"The perception that LEED-H has a higher level of difficulty is totally wrong," Hall says. "That [perception] relates to the commercial building program. When we designed LEED-H, we developed a documentation approach that's extremely streamlined; basically there are three forms that have to be completed and submitted."

Another difference is cost. Documentation and verification fees are established by LEED for Homes providers: local organizations with demonstrated experience and expertise in their markets. Currently, 12 LEED-H providers are contracted through the USGBC to provide services to builders. They're located in Arizona, California, Florida, Georgia, Michigan, New Jersey, Oklahoma, Oregon, Pennsylvania, Texas, the Northeast and Canada. Fees for the initial verification tasks range from $500 to $3,000 per home and depend on home size, LEED performance tier, travel time the rater requires, the number of homes being built and the builder's experience with green-building techniques.

"Our guidelines are being used by HBA programs that are doing certification locally at a much, much lower cost — something like $250," says English. Calli Schmidt, NAHB's director of environmental communications, adds that many home buyers would rather upgrade to a higher-efficiency air conditioner, extra insulation or some other "green" feature than pay a few thousand extra for the LEED-H label.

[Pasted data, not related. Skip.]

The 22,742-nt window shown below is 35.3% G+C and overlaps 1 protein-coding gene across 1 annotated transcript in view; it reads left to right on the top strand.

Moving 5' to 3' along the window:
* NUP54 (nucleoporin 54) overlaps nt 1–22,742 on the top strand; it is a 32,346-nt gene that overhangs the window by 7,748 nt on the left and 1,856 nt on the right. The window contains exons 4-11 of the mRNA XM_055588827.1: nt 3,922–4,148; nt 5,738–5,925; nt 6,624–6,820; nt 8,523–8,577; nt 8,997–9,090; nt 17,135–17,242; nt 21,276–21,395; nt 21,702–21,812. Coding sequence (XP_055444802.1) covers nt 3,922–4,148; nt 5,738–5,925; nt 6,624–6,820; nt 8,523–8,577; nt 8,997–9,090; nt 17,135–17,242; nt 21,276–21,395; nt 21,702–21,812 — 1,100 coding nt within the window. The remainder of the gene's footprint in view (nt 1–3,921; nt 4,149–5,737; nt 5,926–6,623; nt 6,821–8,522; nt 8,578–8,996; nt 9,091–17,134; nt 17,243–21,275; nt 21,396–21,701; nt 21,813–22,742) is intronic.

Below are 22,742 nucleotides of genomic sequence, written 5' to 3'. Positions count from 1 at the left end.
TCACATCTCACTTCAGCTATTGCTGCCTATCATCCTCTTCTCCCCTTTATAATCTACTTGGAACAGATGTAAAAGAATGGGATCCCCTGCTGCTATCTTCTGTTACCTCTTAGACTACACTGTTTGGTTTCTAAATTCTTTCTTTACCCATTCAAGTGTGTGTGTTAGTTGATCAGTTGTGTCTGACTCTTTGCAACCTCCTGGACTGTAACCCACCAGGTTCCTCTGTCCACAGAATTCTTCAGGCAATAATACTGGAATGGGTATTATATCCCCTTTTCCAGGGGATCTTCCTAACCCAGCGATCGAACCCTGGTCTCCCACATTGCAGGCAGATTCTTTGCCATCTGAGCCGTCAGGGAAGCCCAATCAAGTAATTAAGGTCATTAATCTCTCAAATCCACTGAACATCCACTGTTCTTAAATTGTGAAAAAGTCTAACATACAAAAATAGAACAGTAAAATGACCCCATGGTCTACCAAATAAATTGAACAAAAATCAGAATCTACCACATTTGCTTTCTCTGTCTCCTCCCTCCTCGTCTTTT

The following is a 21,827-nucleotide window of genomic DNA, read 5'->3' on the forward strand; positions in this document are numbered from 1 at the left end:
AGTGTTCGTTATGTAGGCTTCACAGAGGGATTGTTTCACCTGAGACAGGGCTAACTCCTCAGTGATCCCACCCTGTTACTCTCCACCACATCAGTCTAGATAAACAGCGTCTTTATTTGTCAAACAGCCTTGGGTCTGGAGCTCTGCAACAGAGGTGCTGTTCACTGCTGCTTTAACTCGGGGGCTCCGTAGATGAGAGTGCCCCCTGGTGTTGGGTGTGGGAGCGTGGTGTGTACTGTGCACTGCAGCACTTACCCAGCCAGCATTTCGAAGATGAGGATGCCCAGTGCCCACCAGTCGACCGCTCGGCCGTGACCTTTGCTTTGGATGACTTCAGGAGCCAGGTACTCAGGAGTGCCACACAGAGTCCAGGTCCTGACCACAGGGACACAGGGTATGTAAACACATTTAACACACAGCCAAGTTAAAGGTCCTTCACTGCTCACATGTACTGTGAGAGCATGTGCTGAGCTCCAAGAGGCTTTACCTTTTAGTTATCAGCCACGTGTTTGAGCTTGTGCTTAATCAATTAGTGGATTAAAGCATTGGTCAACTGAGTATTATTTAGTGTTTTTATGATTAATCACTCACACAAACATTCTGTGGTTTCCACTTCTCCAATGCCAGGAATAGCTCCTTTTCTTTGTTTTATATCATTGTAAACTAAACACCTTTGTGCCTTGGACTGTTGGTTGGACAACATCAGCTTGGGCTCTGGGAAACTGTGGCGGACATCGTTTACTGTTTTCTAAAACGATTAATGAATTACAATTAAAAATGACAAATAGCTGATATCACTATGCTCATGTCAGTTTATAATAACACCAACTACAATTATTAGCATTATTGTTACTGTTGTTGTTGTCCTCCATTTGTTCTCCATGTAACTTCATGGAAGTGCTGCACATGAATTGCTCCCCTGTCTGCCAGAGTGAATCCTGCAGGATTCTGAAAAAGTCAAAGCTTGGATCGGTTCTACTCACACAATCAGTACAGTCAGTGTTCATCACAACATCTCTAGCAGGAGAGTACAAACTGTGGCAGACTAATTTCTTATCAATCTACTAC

Matt Belcher, president of Belcher Homes in Kirkwood, Mo., has built houses that comply with both programs. Belcher doesn't think one makes a house greener than another, but he believes LEED-H scrutinizes the lot more closely, especially when it's an infill project.

From a builder's standpoint, Belcher says the NAHB guidelines work well "because there are different ways to get to the same thing, and you need that flexibility on a construction site because things just happen."

Green? Says Who?

In the PB survey, 87 percent of respondents said there should be minimum standards of performance and sustainability before a builder can market a home as green. As for who should set the standards, 32 percent of respondents said an independent, third-party program; 24 percent, a trade association; 15 percent, federal government; 15 percent, state government; and 8 percent, local government.

Those opinions reflect the fragmented approach to certifying green homes today. Many local and regional green-building programs have similar rating systems and standards. It may make sense to consolidate them into a single, national green-building program.